Advertisement

Bringing a Feature Selection Metric from Machine Learning to Complex Networks

  • Nicolas Dugué
  • Jean-Charles Lamirel
  • Anthony Perez
Conference paper
Part of the Studies in Computational Intelligence book series (SCI, volume 813)

Abstract

Introduced in the context of machine learning, the Feature F-measure is a statistical feature selection metric without parameters that allows to describe classes through a set of salient features. It was shown efficient for classification, cluster labeling and clustering model quality measurement. In this paper, we introduce the Node F-measure, its transposition in the context of networks, where it can by analogy be applied to detect salient nodes in communities. This approach benefits from the parameter-free system of Feature F-Measure, its low computational complexity and its well-evaluated performance. Interestingly, we show that in addition to these properties, Node F-measure is correlated with certain centrality measures, and with measures designed to characterize the community roles of nodes. We also observe that the usual community roles measures are strongly dependent from the size of the communities whereas the ones we propose are by definition linked to the density of the community. This hence makes their results comparable from one network to another. Finally, the parameter-free selection process applied to nodes allows for a universal system, contrary to the thresholds previously defined empirically for the establishment of community roles. These results may have applications regarding leadership in scientific communities or when considering temporal monitoring of communities.

References

  1. 1.
    Barabási, A.L.: Network Science. Cambridge University Press, Cambridge (2016)zbMATHGoogle Scholar
  2. 2.
    Brin, S., Page, L.: Reprint of: The anatomy of a large-scale hypertextual web search engine. Comput. Netw. 56(18), 3825–3833 (2012)CrossRefGoogle Scholar
  3. 3.
    Dugué, N., Labatut, V., Perez, A.: A community role approach to assess social capitalists visibility in the twitter network. Soc. Netw. Anal. Min. 5(1), 1–13 (2015)CrossRefGoogle Scholar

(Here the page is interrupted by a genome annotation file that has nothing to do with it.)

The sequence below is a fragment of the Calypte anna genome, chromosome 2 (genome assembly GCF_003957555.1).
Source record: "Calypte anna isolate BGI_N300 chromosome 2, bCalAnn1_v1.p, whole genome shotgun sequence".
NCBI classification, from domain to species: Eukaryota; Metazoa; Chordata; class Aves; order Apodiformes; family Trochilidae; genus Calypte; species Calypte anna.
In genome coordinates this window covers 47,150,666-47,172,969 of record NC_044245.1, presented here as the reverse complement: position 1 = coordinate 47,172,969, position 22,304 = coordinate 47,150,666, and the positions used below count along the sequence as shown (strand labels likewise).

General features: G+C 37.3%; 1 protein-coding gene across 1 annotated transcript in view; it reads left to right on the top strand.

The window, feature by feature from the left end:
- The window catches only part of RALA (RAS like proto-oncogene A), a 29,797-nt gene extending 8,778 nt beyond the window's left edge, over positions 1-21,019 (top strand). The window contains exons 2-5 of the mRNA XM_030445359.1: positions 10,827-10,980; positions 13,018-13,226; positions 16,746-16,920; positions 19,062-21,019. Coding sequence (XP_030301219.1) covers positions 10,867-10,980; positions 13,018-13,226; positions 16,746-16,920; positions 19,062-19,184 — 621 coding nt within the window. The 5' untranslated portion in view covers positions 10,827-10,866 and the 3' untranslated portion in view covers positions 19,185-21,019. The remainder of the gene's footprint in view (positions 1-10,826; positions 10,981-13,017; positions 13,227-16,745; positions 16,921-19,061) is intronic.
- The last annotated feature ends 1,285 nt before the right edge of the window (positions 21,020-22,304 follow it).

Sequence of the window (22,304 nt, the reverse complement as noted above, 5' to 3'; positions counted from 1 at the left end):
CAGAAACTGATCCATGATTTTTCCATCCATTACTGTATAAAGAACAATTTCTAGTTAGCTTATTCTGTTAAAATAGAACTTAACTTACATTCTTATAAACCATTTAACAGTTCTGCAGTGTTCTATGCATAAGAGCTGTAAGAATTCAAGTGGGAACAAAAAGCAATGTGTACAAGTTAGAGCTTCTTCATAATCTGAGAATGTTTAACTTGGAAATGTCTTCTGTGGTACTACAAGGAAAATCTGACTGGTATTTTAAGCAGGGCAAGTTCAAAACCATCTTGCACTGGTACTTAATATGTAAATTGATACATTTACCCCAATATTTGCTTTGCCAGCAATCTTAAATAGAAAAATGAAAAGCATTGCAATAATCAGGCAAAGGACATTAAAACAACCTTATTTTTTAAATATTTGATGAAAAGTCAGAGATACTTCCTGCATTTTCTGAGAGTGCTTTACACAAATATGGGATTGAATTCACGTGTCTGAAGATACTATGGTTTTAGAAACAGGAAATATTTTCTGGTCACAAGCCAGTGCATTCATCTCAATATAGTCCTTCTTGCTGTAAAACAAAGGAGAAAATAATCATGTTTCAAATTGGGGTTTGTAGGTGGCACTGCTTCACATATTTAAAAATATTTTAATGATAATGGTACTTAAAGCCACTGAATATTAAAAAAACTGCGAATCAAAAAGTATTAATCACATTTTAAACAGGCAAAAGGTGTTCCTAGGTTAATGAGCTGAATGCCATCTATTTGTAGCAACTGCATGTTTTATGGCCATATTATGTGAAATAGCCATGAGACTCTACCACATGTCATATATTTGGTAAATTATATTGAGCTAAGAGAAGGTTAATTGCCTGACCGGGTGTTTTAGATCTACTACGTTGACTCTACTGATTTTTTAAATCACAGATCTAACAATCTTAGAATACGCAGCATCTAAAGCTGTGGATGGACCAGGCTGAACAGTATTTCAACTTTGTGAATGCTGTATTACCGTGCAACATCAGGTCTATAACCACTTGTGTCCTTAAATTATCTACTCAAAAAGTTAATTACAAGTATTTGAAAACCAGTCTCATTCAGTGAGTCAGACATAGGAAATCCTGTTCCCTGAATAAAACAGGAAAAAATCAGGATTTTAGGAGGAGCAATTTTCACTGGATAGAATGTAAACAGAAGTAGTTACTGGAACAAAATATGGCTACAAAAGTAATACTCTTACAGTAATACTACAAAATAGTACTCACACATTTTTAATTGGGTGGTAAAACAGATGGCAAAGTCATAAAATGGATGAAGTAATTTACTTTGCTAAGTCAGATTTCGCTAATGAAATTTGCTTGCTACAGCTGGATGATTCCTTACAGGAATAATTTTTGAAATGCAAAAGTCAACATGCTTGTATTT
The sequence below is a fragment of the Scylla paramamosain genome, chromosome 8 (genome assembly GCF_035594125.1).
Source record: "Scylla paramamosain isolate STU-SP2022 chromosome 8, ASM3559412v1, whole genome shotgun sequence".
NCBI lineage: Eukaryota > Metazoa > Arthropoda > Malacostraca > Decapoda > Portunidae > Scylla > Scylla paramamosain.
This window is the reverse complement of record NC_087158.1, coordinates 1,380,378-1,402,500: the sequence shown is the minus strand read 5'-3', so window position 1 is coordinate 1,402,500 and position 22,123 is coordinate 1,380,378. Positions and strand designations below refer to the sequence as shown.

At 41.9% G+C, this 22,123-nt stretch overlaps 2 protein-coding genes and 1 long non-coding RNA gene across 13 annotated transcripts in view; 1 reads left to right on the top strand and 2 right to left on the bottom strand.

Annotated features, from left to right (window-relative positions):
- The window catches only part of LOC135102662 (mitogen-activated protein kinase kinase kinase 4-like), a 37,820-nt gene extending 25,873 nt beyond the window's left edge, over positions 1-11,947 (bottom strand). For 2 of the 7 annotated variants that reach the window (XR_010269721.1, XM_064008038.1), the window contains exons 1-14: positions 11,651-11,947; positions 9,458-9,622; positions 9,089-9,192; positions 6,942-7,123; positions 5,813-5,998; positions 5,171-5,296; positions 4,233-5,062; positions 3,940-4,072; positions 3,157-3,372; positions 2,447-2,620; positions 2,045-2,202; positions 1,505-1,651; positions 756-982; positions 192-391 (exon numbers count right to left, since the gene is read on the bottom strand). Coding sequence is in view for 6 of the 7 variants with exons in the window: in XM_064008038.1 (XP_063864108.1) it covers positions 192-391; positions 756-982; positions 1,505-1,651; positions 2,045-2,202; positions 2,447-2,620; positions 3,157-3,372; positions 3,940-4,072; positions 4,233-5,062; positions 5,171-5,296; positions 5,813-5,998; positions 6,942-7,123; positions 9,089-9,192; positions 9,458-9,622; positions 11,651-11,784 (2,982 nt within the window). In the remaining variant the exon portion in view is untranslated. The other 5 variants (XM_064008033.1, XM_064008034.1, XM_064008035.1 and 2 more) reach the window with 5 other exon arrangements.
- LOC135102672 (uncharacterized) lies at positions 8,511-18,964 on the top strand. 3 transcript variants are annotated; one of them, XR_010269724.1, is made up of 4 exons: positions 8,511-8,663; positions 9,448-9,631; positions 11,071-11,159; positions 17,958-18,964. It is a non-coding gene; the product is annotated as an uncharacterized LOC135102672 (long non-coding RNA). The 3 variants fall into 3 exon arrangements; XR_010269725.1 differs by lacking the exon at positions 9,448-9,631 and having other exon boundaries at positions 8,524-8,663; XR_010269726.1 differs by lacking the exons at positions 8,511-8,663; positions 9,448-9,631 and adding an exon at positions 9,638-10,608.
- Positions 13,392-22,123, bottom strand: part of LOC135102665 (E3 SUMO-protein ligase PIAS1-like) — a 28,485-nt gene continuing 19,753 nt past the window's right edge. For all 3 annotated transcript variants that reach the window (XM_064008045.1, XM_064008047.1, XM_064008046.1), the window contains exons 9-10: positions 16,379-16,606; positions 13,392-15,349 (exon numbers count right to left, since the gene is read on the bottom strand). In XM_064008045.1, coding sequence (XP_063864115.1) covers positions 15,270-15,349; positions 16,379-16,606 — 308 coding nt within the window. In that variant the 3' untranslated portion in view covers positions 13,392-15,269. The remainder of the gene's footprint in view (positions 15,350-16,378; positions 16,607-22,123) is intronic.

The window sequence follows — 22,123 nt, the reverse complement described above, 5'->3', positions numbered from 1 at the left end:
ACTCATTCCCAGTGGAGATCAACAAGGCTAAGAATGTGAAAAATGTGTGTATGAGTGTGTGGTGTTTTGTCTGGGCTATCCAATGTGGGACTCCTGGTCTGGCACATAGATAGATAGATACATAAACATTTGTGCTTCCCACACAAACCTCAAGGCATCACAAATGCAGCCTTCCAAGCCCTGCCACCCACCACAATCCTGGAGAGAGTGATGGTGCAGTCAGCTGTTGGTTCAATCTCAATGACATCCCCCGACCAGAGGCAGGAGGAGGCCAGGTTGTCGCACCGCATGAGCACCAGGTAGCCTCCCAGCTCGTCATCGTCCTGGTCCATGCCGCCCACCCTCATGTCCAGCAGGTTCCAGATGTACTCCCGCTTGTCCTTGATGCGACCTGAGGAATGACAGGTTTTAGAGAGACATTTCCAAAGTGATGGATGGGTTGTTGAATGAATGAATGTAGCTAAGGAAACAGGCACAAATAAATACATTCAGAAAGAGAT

4. 4.
    Freeman, L.C.: Centrality in social networks conceptual clarification. Soc. Netw. 1(3), 215–239 (1979)MathSciNetCrossRefGoogle Scholar
  5. 5.
    Guimerà, R., Amaral, L.: Functional cartography of complex metabolic networks. Nature 433, 895–900 (2005)CrossRefGoogle Scholar
  6. 6.
    Klimm, F., Borge-Holthoefer, J., Wessel, N., Kurths, J., Zamora-López, G.: Individual node’s contribution to the mesoscale of complex networks. New J. Phys. 16(12), 125006 (2014)CrossRefGoogle Scholar
  7. 7.
    Kunegis, J.: Konect: the koblenz network collection. In: WWW, pp. 1343–1350 (2013)Google Scholar
  8. 8.
    Lamirel, J.C., Cuxac, P., Chivukula, A., Hajlaoui, K.: Optimizing text classification through efficient feature selection based on quality metric. J. I. IS 45(3), 379–396 (2015)Google Scholar
  9. 9.
    Lamirel, J.C., Dugué, N., Cuxac, P.: New efficient clustering quality indexes. In: IJCNN (2016)Google Scholar
  10. 10.
    Lamirel, J.C., Falk, I., Gardent, C.: Federating clustering and cluster labelling capabilities with a single approach based on feature maximization: French verb classes identification with igngf. Neurocomputing 147, 136–146 (2015)CrossRefGoogle Scholar
  11. 11.
    Lancichinetti, A., Fortunato, S., Radicchi, F.: Benchmark graphs for testing community detection algorithms. Phys. Rev. E 78(4), 046110 (2008)CrossRefGoogle Scholar
  12. 12.
    Lancichinetti, A., Kivelä, M., Saramäki, J., Fortunato, S.: Characterizing the community structure of complex networks. PloS one 5(8), e11976 (2010)CrossRefGoogle Scholar
  13. 13.
    Newman, M.E., Girvan, M.: Finding and evaluating community structure in networks. Phys. Rev. 69(2), 026113 (2004)Google Scholar
  14. 14.
    Rosvall, M., Bergstrom, C.T.: Maps of random walks on complex networks reveal community structure. Proc. Natl. Acad. Sci. 105(4), 1118–1123 (2008)CrossRefGoogle Scholar

Copyright information

© Springer Nature Switzerland AG 2019

Authors and Affiliations

  • Nicolas Dugué
    • 1
  • Jean-Charles Lamirel
    • 2
  • Anthony Perez
    • 3
  1. 1.Le Mans Université, LIUM EA 4023Laboratoire d’Informatique de l’Université du MansLe Mans Cedex 9France
  2. 2.Université de Strasbourg, LORIA, Equipe SynalpStrasbourgFrance
  3. 3.Univ. Orléans, INSA Centre Val de Loire, LIFO EA 4022OrléansFrance

Personalised recommendations